Chapter 6: Effective and Efficient
A few miles away, and a few stories underground, Kadamba began to regain consciousness. His head throbbed, and his chest ached from the justice enforcement officer’s energy blast. As he sat up and looked around, he realized that he was in a small chamber. Actually, it was more of a box that was about four feet tall and four feet wide by ten feet deep. The far end wall of the chamber was transparent, as were about two feet of the ceiling, the floor, and both side walls extending from the transparent end. Kadamba scooted himself to that see-through section of his cage, looked out, and saw hundreds of boxes, just like his, stacked as high as he could see. The row of chambers that he was in faced another row of the little prison boxes.
As he scanned the chambers across from his, he could see men and women. Some were lying; some were sitting. Some wore regular clothing while others wore what looked like a bright orange one-piece, tight-fitting suit of some type. In one of the chambers, he could have sworn the man was naked, and in another, water or something appeared to be spraying on the inside. He looked down to see that the woman below him was curled up in a ball, with her head between her legs. As he glanced left, he gave a little jump. The man in the next box was wide-eyed and flashing a toothy, hungry grin at him. Kadamba felt like a piece of meat that a starving man was about to devour. He looked away quickly, hoping the man would leave. To the right, the part of the box that he could see was empty.
Then he looked up. The top of the box was barely a foot from his face, and he was looking directly at another man’s anus and testicles. The naked man looked down at Kadamba between his own legs, tittering. Kadamba closed his eyes and crawled away from the transparent end of the box. Tears flowed as he started remembering what had happened before the energy blast slammed into his chest, rendering him unconscious.
A screen appeared abruptly on the wall opposite the transparent wall. A smiling woman appeared on the screen. “Welcome to the Purostinov Justice Processing Center,” the perky face announced with a smile featuring overly whitened teeth, high cheekbones, and unbelievably perfect dimples.
It appeared to be a recording and was incredibly annoying. Kadamba asked himself aloud, “Who the hell designs this crap?”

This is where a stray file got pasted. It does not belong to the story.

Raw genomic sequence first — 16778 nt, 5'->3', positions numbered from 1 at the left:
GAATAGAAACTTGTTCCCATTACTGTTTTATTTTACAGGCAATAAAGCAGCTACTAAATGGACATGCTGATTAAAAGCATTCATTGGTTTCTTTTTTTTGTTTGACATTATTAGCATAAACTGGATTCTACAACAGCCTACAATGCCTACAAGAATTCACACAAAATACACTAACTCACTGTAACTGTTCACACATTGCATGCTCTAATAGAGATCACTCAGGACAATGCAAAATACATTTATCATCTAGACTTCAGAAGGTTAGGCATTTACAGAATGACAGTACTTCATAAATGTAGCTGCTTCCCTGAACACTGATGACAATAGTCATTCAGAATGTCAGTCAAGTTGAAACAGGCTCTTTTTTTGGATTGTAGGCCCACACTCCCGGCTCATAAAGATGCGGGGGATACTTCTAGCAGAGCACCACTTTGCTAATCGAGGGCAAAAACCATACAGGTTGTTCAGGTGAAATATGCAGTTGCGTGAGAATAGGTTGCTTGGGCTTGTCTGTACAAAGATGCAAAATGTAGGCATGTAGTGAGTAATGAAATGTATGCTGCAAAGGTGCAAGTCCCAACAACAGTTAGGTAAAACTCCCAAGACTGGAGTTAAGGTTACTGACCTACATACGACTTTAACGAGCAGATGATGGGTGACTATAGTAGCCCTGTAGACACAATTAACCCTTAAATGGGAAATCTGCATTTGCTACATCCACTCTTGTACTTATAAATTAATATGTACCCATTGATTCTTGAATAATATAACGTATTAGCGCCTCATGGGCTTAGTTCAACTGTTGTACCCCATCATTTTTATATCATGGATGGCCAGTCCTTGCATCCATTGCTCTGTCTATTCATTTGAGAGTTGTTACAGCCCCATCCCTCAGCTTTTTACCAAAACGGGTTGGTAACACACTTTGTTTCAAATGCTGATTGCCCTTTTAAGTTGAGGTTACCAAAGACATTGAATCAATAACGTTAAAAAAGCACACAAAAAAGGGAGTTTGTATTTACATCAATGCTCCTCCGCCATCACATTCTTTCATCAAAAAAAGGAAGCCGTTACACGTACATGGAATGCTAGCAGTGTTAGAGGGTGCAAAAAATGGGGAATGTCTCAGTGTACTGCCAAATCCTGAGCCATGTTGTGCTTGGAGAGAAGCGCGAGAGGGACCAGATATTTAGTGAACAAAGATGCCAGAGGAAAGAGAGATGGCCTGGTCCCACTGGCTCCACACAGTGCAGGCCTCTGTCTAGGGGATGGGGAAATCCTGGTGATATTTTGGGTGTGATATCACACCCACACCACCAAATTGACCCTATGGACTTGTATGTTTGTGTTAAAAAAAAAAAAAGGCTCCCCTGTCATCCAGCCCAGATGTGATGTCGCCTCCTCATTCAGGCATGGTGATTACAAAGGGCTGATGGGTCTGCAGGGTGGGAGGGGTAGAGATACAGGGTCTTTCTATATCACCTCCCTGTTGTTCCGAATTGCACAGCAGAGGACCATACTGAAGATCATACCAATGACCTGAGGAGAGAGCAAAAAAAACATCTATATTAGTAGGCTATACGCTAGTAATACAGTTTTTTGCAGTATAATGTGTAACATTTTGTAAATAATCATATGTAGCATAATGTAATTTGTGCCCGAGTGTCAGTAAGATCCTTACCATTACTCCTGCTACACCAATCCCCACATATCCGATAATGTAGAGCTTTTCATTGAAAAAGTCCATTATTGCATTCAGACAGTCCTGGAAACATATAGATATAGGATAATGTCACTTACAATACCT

“We are a wholly-owned subsidiary of the Purostinov Government Services Company. We proudly serve the citizens of Stujorkian City, providing the most cost-effective and efficient justice processing in the nation. As a client of Purostinov, you will find your case handled quickly and professionally.”
The recorded, smiling face continued to drone on for a few more minutes, but Kadamba was lost in his own thoughts. He was scared. Deep inside, he knew he that had screwed up in a significant way. He should have never sold rath to that kid. It was stupid, and he wished that he could have those few moments back. He wanted to send the kid on his way, with his money back in his little pocket and none of the drug. But it was too late.
He looked at the screen again, and the woman repeated what she had just stated, “Kadamba Vorhoor, your processing will begin in a few moments.” The face appeared frozen for a few moments, and then cheerfully began again. “As a first-time client of the Purostinov Justice Processing Center, I will gladly walk you through the initial steps of your first processing.”
“Are you a recording or a real person?” Kadamba asked the screen. The woman appeared to look at Kadamba, almost seeming to lose her cheerful demeanor, but immediately began speaking again as a box appeared below the screen, materializing out of the wall.
“Please remove your clothes and place them in the bin,” declared the perky woman on the screen with another fake smile.
With a laugh, Kadamba responded, “I don’t think so, lady. My clothes stay on me.”
He stared intently at the image of the woman, still wholly unable to tell if she was real or not. Once again, she began to speak. “You have two minutes to remove all of your clothing and place them in the bin.”